Stripper Lessonsby Maureen O'Brien
John O'Brien's books have established him as a writer who communicated the voice of the loner with blistering realness and unmistakable force. In Leaving Las Vegas, he wove a love story of incredible passion among two lost souls. In The Assault on Tony's, he unfolded a psychological drama among five drunks who spend their last days barricaded in a bar. Stripper… See more details below
John O'Brien's books have established him as a writer who communicated the voice of the loner with blistering realness and unmistakable force. In Leaving Las Vegas, he wove a love story of incredible passion among two lost souls. In The Assault on Tony's, he unfolded a psychological drama among five drunks who spend their last days barricaded in a bar. Stripper Lessons is perhaps O'Brien's most interior and intense book, a powerful story of a man's obsessive search to belong.
In Stripper Lessons, O'Brien details the dark and simple life of Carroll, a middle-aged, unmarried, friendless man whose only joy is watching beautiful women dance. Terribly shy and unable to socially: with the people around him, Carroll's fascination with the women at his favorite club is totally innocent; his desire for them is the desire to be connected. There, he finds solace in the routine, the rules, and the predictability of the action; inside, a dollar or two will win him affection. But when his desire for a particular dancer takes him one step too far, his entire life threatens to crumble.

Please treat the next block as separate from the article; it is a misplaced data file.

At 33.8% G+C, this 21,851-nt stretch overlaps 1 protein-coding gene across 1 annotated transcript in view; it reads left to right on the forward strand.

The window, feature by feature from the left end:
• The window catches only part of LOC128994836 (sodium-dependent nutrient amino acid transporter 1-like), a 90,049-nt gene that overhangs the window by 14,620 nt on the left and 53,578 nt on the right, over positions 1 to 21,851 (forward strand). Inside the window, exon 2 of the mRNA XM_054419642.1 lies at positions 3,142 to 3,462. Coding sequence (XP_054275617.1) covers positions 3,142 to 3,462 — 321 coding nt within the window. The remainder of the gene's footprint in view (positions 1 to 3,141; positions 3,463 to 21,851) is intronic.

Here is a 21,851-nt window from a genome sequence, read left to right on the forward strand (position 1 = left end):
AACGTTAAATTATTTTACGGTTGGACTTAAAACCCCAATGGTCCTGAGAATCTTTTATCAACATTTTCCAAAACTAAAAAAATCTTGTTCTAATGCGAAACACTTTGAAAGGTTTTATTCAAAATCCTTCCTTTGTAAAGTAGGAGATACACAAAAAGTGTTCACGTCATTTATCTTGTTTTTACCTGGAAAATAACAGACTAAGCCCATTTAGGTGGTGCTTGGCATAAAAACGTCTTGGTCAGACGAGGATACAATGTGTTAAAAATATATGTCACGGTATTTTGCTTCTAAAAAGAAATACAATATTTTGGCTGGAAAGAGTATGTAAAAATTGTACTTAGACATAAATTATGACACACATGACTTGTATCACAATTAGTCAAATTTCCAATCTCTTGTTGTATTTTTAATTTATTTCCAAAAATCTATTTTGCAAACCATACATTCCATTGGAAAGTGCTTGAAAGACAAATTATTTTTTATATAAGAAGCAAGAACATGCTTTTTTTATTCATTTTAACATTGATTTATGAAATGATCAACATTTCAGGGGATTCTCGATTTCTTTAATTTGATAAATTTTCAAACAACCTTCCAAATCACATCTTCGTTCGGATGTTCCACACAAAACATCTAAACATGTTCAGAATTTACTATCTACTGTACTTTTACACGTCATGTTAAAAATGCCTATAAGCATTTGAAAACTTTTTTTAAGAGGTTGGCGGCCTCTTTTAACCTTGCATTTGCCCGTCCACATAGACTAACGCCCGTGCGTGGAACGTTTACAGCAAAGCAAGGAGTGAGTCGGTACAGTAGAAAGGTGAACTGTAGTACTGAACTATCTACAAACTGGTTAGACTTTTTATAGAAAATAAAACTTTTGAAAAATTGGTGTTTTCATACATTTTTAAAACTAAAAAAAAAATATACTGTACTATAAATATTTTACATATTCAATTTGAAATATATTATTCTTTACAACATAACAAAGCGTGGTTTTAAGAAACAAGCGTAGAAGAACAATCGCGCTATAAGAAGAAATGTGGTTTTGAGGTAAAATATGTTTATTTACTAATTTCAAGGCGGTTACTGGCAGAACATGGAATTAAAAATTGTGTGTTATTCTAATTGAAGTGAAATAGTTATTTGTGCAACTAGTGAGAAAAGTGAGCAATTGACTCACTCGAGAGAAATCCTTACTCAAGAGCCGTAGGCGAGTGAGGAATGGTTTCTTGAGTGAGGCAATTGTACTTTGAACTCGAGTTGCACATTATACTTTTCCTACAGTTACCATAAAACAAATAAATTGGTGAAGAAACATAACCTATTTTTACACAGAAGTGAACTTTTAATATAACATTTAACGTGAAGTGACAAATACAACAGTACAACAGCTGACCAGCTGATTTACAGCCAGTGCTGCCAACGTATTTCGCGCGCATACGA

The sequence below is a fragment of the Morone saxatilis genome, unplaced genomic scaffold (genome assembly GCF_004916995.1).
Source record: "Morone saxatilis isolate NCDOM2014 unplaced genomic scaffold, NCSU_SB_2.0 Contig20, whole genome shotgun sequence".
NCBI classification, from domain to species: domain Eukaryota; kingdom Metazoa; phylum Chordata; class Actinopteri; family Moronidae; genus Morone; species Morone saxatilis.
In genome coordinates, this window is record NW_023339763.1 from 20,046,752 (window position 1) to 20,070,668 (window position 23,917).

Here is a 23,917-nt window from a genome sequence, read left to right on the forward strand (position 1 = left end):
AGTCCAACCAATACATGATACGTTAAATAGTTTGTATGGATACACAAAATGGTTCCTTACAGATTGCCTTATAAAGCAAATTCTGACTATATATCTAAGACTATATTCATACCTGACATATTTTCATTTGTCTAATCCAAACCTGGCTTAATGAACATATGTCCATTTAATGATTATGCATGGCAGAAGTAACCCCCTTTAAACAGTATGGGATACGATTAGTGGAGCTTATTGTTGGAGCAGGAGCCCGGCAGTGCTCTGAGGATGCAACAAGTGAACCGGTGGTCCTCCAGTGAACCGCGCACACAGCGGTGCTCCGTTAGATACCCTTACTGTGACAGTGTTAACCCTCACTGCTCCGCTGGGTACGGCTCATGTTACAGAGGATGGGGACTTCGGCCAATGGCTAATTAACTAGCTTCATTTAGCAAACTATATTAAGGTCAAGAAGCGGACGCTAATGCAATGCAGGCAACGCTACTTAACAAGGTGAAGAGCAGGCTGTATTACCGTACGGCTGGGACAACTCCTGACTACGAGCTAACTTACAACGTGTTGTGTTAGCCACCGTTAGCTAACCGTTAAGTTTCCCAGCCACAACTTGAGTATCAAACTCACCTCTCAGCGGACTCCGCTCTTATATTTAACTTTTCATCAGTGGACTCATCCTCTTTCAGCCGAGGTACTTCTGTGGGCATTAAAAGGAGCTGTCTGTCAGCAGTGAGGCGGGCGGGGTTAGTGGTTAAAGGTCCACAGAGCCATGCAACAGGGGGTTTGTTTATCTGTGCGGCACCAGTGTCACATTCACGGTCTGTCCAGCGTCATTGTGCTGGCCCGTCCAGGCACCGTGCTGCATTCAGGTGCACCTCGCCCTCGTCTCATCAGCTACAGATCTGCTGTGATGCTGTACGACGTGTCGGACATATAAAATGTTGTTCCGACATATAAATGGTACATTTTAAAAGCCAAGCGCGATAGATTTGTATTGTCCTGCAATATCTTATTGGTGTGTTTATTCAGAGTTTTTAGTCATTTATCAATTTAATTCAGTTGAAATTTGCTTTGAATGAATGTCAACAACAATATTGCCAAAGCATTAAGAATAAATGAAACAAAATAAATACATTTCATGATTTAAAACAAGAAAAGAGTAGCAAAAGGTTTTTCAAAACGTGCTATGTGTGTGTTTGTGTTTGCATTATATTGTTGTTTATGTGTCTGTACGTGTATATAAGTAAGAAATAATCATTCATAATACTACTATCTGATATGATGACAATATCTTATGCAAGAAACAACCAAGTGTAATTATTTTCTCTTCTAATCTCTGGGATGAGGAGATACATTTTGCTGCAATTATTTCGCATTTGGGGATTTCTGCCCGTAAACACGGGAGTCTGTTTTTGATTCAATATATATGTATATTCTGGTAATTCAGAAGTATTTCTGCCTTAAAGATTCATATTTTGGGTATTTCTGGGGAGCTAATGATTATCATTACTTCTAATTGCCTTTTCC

As he did in Leaving Las Vegas O'Brien has given life to the outcast and captured the hope and truthfulness that even the most simple lives are built on.
Mild-mannered Carroll has two things going in his life: his day job as head file clerk in a conniving L.A. law firm, and his nightly refuge, Indiscretions, a stripper club that draws him like a moth to a flame. All but invisible in both places, he begins to metamorphose suddenly one night when a new dancer, Stevie, enters the club and becomes the object of his obsession. Too shy to talk to her at first, by the second night he's mustered just enough courage to request a private dance with her, which, even though it takes all his money, gives him a taste of heaven and the conviction that Stevie is an angel. The next step for Carroll is to buy a new wardrobe, one that he thinks will impress her, but as his confidence builds and more contact with her makes her friendlier toward him, he inadvertently crosses the line that separates them, violating the club's rules of conduct with immediate, devastating results. Now wild in his desperation, he refuses to go back to his cocoon of meekness, first confronting another dancer in the club, then the powers-that-be in the firm, deliberately crossing the line each time, and finally walking away from his job to see if he can't salvage some hope of friendship with Steviewho responds not unkindly to his need.
The club world, distilled to its seedy essence, and O'Brien's acknowledged grasp of lonely lives, male and female, are impressive. But the essential element of character chemistry never clicks here, so that plot contrivance and cool observation remain mostly visible for what they are.
- Grove/Atlantic, Inc.
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- 5.74(w) x 8.26(h) x 0.56(d)
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